Screenshot before the screening, Photo: Payam Razi

A Glimpse of ÍRÁN:CI

by Marisa Sittheeamorn

Are you ready for a week packed to the brim of the best that Iranian and Afghan cinema has to offer?

Fasten your seatbelts as one of the world’s biggest celebrations of Farsi-speaking cinema outside the region, ÍRÁN:CI, heads into its ninth edition. Since its inception in 2012, the festival has amassed over 35,000 visitors, screened more than 200 films, and served as a launching point for countless international co-productions between Iranian filmmakers and the Western world. The festival is organized in collaboration with Farsi Cinema Center, and advances FCC’s mission to promote and connect leading and emerging voices of Farsi-speaking cinema with the rest of the world. It is FCC’s first and home festival.

While the festival has grown to include musical and theatrical performances, educational workshops, and an expanding industry program, it has turned into one of the most treasured showcases for art and culture lovers in Prague, Brno, and Bratislava every year. Drawing in the industry’s most revered stars, such as Siddiq Barmak, Rakhshan Bani-Etemad, and Leila Hatami, the festival has become a crucial part of Czech Republic and Slovakia’s cultural calendar.

Gearing up for its ninth edition, the festival teamed up with the newly-opened Screenshot in Prague to host a lively warm-up to the festival earlier this month. Owned by Iranian filmmaker, Payam Razi, Screenshot provides lovers of arthouse cinema a cosy and artistic escape to celebrate film, art, music, and fine cocktails. The bustling event showcased one internationally-acclaimed feature, one breathtaking documentary, and nine sensational shorts.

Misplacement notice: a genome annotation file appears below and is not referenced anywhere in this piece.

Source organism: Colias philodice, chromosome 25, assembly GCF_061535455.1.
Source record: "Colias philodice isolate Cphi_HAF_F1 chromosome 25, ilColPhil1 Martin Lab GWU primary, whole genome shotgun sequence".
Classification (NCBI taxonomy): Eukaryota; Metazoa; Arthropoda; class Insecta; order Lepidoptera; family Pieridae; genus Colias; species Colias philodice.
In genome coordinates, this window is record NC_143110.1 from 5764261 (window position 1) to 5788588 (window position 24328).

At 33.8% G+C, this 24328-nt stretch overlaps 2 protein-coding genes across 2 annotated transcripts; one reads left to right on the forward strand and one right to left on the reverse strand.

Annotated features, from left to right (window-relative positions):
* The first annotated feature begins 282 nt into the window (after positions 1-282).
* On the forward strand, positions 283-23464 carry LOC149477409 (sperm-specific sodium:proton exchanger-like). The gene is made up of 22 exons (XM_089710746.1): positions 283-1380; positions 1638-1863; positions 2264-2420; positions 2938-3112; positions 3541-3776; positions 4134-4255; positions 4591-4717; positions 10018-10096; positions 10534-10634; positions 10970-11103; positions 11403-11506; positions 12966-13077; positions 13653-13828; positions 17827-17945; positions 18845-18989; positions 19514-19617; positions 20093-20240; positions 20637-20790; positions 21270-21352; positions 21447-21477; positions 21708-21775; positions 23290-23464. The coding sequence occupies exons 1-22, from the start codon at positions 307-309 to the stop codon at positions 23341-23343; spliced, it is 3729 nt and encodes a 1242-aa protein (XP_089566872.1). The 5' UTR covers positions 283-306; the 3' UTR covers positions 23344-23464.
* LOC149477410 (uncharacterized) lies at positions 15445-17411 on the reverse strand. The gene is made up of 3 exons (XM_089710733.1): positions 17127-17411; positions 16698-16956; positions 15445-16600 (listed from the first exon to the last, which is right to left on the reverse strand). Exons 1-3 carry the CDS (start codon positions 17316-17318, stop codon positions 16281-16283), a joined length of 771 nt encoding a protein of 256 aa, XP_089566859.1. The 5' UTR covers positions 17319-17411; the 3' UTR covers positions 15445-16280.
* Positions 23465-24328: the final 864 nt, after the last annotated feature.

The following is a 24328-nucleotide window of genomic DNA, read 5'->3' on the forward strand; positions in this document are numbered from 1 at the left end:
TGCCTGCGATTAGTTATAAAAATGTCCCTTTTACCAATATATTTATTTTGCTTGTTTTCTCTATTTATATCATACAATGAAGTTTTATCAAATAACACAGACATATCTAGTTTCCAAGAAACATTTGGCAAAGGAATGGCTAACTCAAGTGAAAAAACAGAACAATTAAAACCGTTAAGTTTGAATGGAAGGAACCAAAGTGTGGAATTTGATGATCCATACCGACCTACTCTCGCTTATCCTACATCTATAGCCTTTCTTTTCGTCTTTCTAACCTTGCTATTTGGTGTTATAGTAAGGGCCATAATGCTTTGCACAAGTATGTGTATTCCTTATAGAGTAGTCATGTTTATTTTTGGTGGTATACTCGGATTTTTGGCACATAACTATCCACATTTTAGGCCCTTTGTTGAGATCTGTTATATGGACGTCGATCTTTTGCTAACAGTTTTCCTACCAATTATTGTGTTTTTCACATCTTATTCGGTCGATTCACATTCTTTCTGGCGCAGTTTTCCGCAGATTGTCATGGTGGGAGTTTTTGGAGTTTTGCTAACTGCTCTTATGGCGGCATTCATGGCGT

Following a screening at Screenshot, Photo: Payam Razi

Cinema lovers flocked to Screenshot’s intimate hideout day after day to experience the handpicked selection of films from the eight previous editions of the festival. Amir Youssefi’s 2004 feature, Bitter Dream was a big hit and set the tone for the rest of the weekend. Saturday offered two shorts blocks which showcased the region’s most celebrated shorts from the past decade, including, Retouch (Mazaheri, 2017), Marziyeh (Hajiha, 2017), The Road is Closed (Vahid Hajilouie, 2011), The Old and Doleful Ballad of Asmar’s Rainy Afternoon (Barzegar, 2000), AniMal (Ark, 2017), Under the Colors (Monsef, 2012), Duet (Danesh, 2014), Like a Good Kid (Vazirdaftari, 2018), and A Moon in Wane (2017). Kamran Heidari’s documentary Dingomaro (2013), rounded out the event, leaving viewers mesmerized and ready for more.

In the months leading up to the new year, ÍRÁN:CI has been hustling to put together another round up of boundary-breaking films from the Farsi-speaking region. As 2019 comes to a rapid close, be sure to keep your eyes peeled for the festival’s 2020 program very soon.

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